The regular income distributed to investors can be secured by the quality of tenants inhabiting the underlying properties in a fund. In a well-diversified property fund, there will be a range of tenants who come from several sectors across multiple properties, providing potentially a lower risk income stream. Leases can last five to ten years, and sometimes longer, with rental growth often contractually agreed through upward-only rent reviews or fixed annual increases in line with inflation.

Investing directly in the commercial property sector will be prohibitively expensive for most individual investors, so funds can offer a cost-effective way to get direct exposure to the asset class. By pooling investors’ money, fund managers can selectively invest on behalf of their clients in the areas of the market that they find most attractive.

Furthermore, returns from UK commercial property over the past 25 years have proven to be relatively uncorrelated to other major asset classes, namely bonds and equities. This means the sector can add diversification to investors’ portfolios, helping to reduce their overall investment risk.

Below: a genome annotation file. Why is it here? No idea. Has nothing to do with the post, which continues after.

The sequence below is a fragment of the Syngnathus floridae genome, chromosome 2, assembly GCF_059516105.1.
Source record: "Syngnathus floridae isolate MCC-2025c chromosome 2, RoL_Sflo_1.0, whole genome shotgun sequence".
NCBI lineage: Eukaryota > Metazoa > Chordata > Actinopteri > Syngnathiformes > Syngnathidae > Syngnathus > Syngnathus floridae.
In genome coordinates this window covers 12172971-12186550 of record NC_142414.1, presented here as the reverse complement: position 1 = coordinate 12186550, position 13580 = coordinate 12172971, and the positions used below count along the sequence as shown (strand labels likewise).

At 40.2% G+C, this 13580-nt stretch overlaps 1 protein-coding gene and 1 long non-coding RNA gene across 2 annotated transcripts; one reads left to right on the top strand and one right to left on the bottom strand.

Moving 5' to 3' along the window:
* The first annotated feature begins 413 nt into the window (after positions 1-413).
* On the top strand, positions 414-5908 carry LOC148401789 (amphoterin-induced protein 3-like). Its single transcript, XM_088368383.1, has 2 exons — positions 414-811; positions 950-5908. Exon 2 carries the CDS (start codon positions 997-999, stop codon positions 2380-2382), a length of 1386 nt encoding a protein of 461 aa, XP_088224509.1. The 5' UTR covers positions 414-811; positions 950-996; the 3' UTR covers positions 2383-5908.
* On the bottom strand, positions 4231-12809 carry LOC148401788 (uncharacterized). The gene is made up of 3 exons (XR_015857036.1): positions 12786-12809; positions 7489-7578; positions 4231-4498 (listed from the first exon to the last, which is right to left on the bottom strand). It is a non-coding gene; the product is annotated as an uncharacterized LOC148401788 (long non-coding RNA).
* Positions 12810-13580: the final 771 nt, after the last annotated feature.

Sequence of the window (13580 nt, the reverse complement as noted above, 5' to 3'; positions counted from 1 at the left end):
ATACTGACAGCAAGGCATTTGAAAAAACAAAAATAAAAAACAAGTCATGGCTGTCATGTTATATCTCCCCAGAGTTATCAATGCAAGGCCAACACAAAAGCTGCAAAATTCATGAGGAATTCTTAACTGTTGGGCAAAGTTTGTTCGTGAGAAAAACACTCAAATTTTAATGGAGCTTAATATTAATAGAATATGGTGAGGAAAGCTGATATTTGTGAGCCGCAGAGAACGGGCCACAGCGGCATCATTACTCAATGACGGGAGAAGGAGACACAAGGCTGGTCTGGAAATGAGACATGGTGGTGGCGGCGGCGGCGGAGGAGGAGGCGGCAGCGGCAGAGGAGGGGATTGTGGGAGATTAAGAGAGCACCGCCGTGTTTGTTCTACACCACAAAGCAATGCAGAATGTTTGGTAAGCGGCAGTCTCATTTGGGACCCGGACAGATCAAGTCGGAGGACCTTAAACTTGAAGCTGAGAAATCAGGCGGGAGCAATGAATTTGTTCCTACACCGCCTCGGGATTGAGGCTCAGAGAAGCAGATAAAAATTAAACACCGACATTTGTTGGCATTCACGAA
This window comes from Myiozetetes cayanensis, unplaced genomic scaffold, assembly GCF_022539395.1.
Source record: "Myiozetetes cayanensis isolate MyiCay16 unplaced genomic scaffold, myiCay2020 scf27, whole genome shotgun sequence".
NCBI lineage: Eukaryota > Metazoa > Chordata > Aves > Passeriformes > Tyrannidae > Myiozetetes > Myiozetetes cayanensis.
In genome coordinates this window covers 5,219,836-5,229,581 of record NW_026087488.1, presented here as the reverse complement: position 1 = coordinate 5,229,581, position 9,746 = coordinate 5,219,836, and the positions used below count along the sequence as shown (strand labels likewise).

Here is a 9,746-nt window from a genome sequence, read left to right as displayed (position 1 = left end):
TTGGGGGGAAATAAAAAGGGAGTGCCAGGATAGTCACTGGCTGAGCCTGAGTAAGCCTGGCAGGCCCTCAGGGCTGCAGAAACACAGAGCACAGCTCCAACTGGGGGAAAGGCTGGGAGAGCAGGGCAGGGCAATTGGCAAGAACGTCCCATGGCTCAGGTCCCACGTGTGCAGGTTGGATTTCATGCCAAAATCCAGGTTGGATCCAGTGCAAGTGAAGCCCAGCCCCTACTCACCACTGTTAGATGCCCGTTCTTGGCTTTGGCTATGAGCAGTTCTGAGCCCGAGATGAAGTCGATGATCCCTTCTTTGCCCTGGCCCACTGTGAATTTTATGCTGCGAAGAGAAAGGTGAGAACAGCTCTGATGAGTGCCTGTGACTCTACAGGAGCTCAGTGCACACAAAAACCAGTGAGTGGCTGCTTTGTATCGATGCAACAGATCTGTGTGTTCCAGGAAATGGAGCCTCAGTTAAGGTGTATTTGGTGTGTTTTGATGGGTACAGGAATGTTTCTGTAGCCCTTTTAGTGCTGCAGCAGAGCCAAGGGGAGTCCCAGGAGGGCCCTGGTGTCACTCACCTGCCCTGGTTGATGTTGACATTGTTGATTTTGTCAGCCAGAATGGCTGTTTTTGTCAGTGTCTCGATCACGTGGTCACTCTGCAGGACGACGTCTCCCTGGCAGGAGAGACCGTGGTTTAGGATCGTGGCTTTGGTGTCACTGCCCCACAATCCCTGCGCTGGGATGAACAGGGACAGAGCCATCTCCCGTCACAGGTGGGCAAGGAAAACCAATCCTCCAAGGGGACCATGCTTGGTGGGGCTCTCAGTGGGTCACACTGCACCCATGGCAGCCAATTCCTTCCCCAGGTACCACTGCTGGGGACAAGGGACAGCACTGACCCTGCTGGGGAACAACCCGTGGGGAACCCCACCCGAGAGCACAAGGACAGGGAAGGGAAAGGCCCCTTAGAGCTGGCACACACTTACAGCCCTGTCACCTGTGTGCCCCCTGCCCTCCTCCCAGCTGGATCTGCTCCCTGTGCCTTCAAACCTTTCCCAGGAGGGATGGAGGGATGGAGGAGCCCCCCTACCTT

While property can therefore be a cornerstone in a diversified portfolio, properties carry specific risks and are relatively illiquid, in the sense that they cannot be readily sold at short notice. This can influence an asset’s pricing during periods of market stress. So, for all the benefits property can bring, investors need to manage their exposure to the sector carefully.

Is now a good time to invest?

Negotiations between the UK and the EU on the terms of ‘Brexit’ are set to begin this year, bringing fresh challenges and uncertainties for the UK economy. Property represents the roof over which the economy sits and so the sector is unlikely to be immune.